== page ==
Utilize the romance of the Belmond British Pullman
Belmond British Pullman suite to Bath
I don’t know about you, but I was distraught when Downton Abbey in the end left our TV screens two years ago. So you can imagine my excitement when I arrived at London’s
Victoria Spot to board the Belmond British Pullman train.
Our carriage, one of 11 and named Lucille, parade all the opulence of the Abbey in its compact seating area, boasting sumptuous velvet armchairs, sophisticated brass and veneered panels finely detailed with Art Deco marquetry.
Lucille wasn’t unexceptionally on such good form.
Originally built in 1928 for the Queen of Scots Pullman indoctrinate, the carriage was discarded in 1967 and for 16 years used as a home by a rolling-stock enthusiast on a siding in Kent.
I wondered what he’d think of it now, as I sipped my bellini on the way to consequential Bath.
Within minutes of leaving the station a three-course brunch was expertly helped with all the precision of a chorus line. Pastries, seasonal fruit and yoghurt performed, followed by scrambled egg, smoked salmon and caviar.
Four hours later and intuition completely spoilt, we arrived in Bath. The station is conveniently close to the borough centre, and after a short walk you’re in Jane Austen territory: cobbled alleys and elegant pale stone complement the stylish Georgian architecture. Go together to our coach guide, Austen was rather snobby about leaving London for Bath, but she put out it her home.
The optional 30-minute tour took us around the city, expiring by Austen’s home, plus the museum dedicated to her and the iconic Royal Lune used as the backdrop for so many films. We took a wander along Gravel Prance, known as a lover’s lane in the author’s day, and the setting for a love scene in Opinion. Further along at number four The Circus is a recreated Georgian garden.
If you’ve had your fill of prototype literature, you can step further back into history with a pop in to the Roman Baths (included with the train journey).
VIP access eliminates queuing and catches you straight into the ruins.
You get around three hours of free epoch in Bath but to be honest I couldn’t wait to get back on the train. It felt match meeting with an old friend as the Pullman and its welcoming staff arrived to make for a pick up us on our return journey. Once on board, a superb four-course dinner with wine and champagne was wait oned and took us right through until London.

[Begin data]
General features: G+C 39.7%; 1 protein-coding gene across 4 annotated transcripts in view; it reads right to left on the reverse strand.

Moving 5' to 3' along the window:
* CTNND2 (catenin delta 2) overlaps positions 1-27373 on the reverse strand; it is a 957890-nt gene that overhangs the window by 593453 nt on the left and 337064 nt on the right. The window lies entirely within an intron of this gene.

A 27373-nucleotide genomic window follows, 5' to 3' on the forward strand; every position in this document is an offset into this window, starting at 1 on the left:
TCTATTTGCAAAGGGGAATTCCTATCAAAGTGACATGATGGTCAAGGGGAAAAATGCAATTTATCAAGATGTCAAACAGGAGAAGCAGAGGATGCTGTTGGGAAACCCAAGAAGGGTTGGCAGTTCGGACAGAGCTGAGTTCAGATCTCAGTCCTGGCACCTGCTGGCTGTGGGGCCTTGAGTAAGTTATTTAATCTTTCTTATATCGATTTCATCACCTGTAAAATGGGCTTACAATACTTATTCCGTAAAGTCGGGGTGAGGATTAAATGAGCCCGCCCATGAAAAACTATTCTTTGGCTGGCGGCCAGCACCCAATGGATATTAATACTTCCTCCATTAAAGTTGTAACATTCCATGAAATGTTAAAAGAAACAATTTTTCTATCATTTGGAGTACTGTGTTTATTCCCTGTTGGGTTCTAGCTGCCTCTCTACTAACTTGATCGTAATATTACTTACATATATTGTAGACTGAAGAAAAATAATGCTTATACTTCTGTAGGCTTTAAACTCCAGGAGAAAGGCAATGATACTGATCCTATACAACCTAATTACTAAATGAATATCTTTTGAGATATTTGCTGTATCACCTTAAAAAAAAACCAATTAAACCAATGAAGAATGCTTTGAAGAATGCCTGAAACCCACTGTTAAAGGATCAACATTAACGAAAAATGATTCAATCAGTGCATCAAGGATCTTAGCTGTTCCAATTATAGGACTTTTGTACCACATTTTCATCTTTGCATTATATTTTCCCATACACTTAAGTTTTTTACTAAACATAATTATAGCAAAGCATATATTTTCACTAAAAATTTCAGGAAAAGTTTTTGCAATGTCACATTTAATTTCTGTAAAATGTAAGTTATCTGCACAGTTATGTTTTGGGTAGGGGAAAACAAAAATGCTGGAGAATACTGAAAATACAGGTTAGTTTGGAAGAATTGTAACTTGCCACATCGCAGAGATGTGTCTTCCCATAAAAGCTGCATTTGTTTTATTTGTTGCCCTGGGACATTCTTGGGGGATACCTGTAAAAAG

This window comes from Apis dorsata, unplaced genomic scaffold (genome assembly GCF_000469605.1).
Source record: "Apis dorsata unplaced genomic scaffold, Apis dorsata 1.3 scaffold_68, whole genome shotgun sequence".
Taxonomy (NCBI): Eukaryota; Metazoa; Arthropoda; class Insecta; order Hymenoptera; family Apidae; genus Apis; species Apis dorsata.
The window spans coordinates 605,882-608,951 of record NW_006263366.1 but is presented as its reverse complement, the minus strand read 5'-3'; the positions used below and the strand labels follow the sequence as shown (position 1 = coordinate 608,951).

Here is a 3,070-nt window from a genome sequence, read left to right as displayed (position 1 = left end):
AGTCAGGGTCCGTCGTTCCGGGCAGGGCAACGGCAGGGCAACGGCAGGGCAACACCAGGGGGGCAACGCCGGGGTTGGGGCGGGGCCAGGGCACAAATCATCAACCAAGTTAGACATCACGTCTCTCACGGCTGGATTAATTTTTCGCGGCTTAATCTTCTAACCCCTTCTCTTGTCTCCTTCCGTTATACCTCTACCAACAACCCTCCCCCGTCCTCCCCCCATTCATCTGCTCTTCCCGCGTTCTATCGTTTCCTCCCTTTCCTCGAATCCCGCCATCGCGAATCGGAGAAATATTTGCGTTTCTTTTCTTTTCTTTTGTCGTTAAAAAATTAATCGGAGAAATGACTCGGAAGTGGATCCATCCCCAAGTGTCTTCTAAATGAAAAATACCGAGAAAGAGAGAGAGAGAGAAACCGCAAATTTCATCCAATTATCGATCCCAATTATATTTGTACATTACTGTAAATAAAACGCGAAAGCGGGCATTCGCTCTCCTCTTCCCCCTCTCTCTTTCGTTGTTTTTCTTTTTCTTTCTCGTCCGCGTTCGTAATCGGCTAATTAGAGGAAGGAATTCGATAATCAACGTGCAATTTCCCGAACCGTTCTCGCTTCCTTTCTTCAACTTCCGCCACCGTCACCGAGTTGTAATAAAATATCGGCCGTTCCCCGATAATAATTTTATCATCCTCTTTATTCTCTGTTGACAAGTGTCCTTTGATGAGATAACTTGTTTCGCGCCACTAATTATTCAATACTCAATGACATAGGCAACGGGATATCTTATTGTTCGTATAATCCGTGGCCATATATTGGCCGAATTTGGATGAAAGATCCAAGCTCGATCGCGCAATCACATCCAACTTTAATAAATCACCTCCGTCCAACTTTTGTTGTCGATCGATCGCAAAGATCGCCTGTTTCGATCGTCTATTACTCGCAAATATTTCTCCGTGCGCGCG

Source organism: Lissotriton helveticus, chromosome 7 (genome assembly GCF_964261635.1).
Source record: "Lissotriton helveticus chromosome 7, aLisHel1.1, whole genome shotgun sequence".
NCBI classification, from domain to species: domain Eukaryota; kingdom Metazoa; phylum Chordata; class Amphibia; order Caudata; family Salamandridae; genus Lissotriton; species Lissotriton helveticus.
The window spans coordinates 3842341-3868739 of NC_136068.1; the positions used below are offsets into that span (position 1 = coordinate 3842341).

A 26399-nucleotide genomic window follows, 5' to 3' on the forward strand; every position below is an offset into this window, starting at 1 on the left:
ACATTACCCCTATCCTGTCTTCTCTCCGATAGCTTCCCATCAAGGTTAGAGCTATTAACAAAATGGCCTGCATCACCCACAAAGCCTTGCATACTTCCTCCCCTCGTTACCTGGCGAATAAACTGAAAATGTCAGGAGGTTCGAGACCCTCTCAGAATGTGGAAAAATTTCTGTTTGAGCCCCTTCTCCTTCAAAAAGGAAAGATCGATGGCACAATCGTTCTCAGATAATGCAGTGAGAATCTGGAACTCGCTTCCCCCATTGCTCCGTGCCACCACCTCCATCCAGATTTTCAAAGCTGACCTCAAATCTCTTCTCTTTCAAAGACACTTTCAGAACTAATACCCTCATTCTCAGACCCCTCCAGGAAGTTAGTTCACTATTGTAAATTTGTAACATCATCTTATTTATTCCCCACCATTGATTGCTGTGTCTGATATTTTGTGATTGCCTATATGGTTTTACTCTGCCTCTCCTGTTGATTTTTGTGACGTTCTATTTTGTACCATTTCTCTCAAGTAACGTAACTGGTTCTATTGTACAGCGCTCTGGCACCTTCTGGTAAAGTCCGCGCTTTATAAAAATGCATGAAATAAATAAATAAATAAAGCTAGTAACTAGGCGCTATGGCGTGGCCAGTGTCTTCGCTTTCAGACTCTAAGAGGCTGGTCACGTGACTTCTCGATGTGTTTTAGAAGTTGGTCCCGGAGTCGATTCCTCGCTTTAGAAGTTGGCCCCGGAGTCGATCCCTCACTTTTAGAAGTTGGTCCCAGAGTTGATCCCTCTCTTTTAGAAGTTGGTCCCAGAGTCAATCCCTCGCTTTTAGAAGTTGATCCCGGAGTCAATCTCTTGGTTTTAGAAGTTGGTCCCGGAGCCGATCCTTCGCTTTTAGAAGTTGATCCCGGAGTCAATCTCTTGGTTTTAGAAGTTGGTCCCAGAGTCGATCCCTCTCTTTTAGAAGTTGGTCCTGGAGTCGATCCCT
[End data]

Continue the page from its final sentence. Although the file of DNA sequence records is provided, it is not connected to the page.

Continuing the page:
I was sad to leave this wonderful train and can’t wait to do another Pullman journey. In the meantime, I have ground out my Downton Abbey name: Rose St James (supposedly found by coalescing your grandmother’s name with the name of your primary educate).
I definitely belong “upstairs”, don’t you think?
Belmond British Pullman, sister educate to the Venice Simplon-Orient-Express, offers a host of journeys throughout the year from London Victoria Train station, visiting some of Britain’s most famous cities, country homes, sporting and social events. Prices start at £225 per person. To rules, call 0845 077 2222 or visit belmond.com
Enjoy the fine cuisine on the Belmond British Pullman
The Fish, Cotswolds
Within minutes of reaching at The Fish I had my shoes off and the kettle on. Cosy is its middle name. It really is a accommodation from home and we certainly treated it like that during our arrest.
The hotel is set in 400 acres of beautiful countryside in the Cotwolds, not far from Hew a contributing Norton, yet beautifully secluded.
After a quick nose around the elbow-room, a coo at the toiletries and towels, and that all-important cup of tea, we decamped to try our hand at archery, one of the functions on offer here (the other is a Segway safari).
I was quite apprehensive far it at first, but after a 10-minute lesson in how to aim (the tip is to look straight down the barrel of the arrow identical to a gun, apparently), my friend Marie and I became rather competitive. And laughed an execrable lot.